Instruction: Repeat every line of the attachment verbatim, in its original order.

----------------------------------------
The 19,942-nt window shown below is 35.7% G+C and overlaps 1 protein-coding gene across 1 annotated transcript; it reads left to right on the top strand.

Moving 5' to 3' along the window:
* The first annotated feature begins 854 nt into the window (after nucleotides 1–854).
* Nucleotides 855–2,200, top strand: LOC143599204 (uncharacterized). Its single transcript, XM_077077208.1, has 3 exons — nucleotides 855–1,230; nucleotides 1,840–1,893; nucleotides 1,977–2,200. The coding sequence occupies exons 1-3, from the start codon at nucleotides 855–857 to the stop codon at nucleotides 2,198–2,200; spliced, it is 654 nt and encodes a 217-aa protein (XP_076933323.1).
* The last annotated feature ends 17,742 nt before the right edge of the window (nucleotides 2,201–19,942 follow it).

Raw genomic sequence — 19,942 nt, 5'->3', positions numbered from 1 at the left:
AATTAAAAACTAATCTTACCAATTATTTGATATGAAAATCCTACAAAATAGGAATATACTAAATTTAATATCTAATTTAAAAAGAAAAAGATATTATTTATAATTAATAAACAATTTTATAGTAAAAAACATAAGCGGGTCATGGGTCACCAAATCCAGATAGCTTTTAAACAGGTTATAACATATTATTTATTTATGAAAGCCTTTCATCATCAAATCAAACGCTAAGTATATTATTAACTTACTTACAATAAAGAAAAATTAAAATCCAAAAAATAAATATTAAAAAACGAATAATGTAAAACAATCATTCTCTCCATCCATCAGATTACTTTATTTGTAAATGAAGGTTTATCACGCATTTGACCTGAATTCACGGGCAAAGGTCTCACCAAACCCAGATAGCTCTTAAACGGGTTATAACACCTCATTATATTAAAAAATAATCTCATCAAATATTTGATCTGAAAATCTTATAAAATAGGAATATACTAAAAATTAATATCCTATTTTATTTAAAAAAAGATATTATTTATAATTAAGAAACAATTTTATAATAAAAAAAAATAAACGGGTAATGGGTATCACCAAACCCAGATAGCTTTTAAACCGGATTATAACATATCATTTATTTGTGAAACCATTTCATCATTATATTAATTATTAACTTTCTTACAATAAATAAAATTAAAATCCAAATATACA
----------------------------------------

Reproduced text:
The 19,942-nt window shown below is 35.7% G+C and overlaps 1 protein-coding gene across 1 annotated transcript; it reads left to right on the top strand.

Moving 5' to 3' along the window:
* The first annotated feature begins 854 nt into the window (after nucleotides 1–854).
* Nucleotides 855–2,200, top strand: LOC143599204 (uncharacterized). Its single transcript, XM_077077208.1, has 3 exons — nucleotides 855–1,230; nucleotides 1,840–1,893; nucleotides 1,977–2,200. The coding sequence occupies exons 1-3, from the start codon at nucleotides 855–857 to the stop codon at nucleotides 2,198–2,200; spliced, it is 654 nt and encodes a 217-aa protein (XP_076933323.1).
* The last annotated feature ends 17,742 nt before the right edge of the window (nucleotides 2,201–19,942 follow it).

Raw genomic sequence — 19,942 nt, 5'->3', positions numbered from 1 at the left:
AATTAAAAACTAATCTTACCAATTATTTGATATGAAAATCCTACAAAATAGGAATATACTAAATTTAATATCTAATTTAAAAAGAAAAAGATATTATTTATAATTAATAAACAATTTTATAGTAAAAAACATAAGCGGGTCATGGGTCACCAAATCCAGATAGCTTTTAAACAGGTTATAACATATTATTTATTTATGAAAGCCTTTCATCATCAAATCAAACGCTAAGTATATTATTAACTTACTTACAATAAAGAAAAATTAAAATCCAAAAAATAAATATTAAAAAACGAATAATGTAAAACAATCATTCTCTCCATCCATCAGATTACTTTATTTGTAAATGAAGGTTTATCACGCATTTGACCTGAATTCACGGGCAAAGGTCTCACCAAACCCAGATAGCTCTTAAACGGGTTATAACACCTCATTATATTAAAAAATAATCTCATCAAATATTTGATCTGAAAATCTTATAAAATAGGAATATACTAAAAATTAATATCCTATTTTATTTAAAAAAAGATATTATTTATAATTAAGAAACAATTTTATAATAAAAAAAAATAAACGGGTAATGGGTATCACCAAACCCAGATAGCTTTTAAACCGGATTATAACATATCATTTATTTGTGAAACCATTTCATCATTATATTAATTATTAACTTTCTTACAATAAATAAAATTAAAATCCAAATATACA